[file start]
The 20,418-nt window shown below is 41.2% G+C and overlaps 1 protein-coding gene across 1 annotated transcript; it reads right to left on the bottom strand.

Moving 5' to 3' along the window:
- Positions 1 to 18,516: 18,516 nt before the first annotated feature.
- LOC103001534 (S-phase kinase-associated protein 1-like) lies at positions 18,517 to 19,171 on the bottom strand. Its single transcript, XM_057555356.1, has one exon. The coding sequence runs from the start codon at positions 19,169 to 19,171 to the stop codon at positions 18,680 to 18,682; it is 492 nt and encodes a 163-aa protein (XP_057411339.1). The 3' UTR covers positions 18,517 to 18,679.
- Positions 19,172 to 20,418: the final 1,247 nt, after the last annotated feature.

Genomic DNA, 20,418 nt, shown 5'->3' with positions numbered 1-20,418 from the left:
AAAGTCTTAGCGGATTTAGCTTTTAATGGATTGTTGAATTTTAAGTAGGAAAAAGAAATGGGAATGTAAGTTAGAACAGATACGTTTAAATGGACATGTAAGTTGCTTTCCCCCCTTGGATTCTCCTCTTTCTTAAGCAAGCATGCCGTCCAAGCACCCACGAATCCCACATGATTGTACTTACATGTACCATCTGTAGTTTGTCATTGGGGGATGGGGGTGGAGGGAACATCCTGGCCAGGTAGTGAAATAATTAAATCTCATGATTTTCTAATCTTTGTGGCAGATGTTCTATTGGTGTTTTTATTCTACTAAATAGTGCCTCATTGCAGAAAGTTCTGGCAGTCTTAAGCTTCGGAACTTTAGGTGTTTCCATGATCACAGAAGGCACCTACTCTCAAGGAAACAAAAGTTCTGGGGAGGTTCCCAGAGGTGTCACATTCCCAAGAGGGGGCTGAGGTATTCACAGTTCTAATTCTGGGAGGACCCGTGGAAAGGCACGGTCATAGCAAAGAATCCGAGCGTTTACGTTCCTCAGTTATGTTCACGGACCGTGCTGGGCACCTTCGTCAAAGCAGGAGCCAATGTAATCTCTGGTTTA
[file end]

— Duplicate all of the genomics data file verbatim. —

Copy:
The 20,418-nt window shown below is 41.2% G+C and overlaps 1 protein-coding gene across 1 annotated transcript; it reads right to left on the bottom strand.

Moving 5' to 3' along the window:
- Positions 1 to 18,516: 18,516 nt before the first annotated feature.
- LOC103001534 (S-phase kinase-associated protein 1-like) lies at positions 18,517 to 19,171 on the bottom strand. Its single transcript, XM_057555356.1, has one exon. The coding sequence runs from the start codon at positions 19,169 to 19,171 to the stop codon at positions 18,680 to 18,682; it is 492 nt and encodes a 163-aa protein (XP_057411339.1). The 3' UTR covers positions 18,517 to 18,679.
- Positions 19,172 to 20,418: the final 1,247 nt, after the last annotated feature.

Genomic DNA, 20,418 nt, shown 5'->3' with positions numbered 1-20,418 from the left:
AAAGTCTTAGCGGATTTAGCTTTTAATGGATTGTTGAATTTTAAGTAGGAAAAAGAAATGGGAATGTAAGTTAGAACAGATACGTTTAAATGGACATGTAAGTTGCTTTCCCCCCTTGGATTCTCCTCTTTCTTAAGCAAGCATGCCGTCCAAGCACCCACGAATCCCACATGATTGTACTTACATGTACCATCTGTAGTTTGTCATTGGGGGATGGGGGTGGAGGGAACATCCTGGCCAGGTAGTGAAATAATTAAATCTCATGATTTTCTAATCTTTGTGGCAGATGTTCTATTGGTGTTTTTATTCTACTAAATAGTGCCTCATTGCAGAAAGTTCTGGCAGTCTTAAGCTTCGGAACTTTAGGTGTTTCCATGATCACAGAAGGCACCTACTCTCAAGGAAACAAAAGTTCTGGGGAGGTTCCCAGAGGTGTCACATTCCCAAGAGGGGGCTGAGGTATTCACAGTTCTAATTCTGGGAGGACCCGTGGAAAGGCACGGTCATAGCAAAGAATCCGAGCGTTTACGTTCCTCAGTTATGTTCACGGACCGTGCTGGGCACCTTCGTCAAAGCAGGAGCCAATGTAATCTCTGGTTTA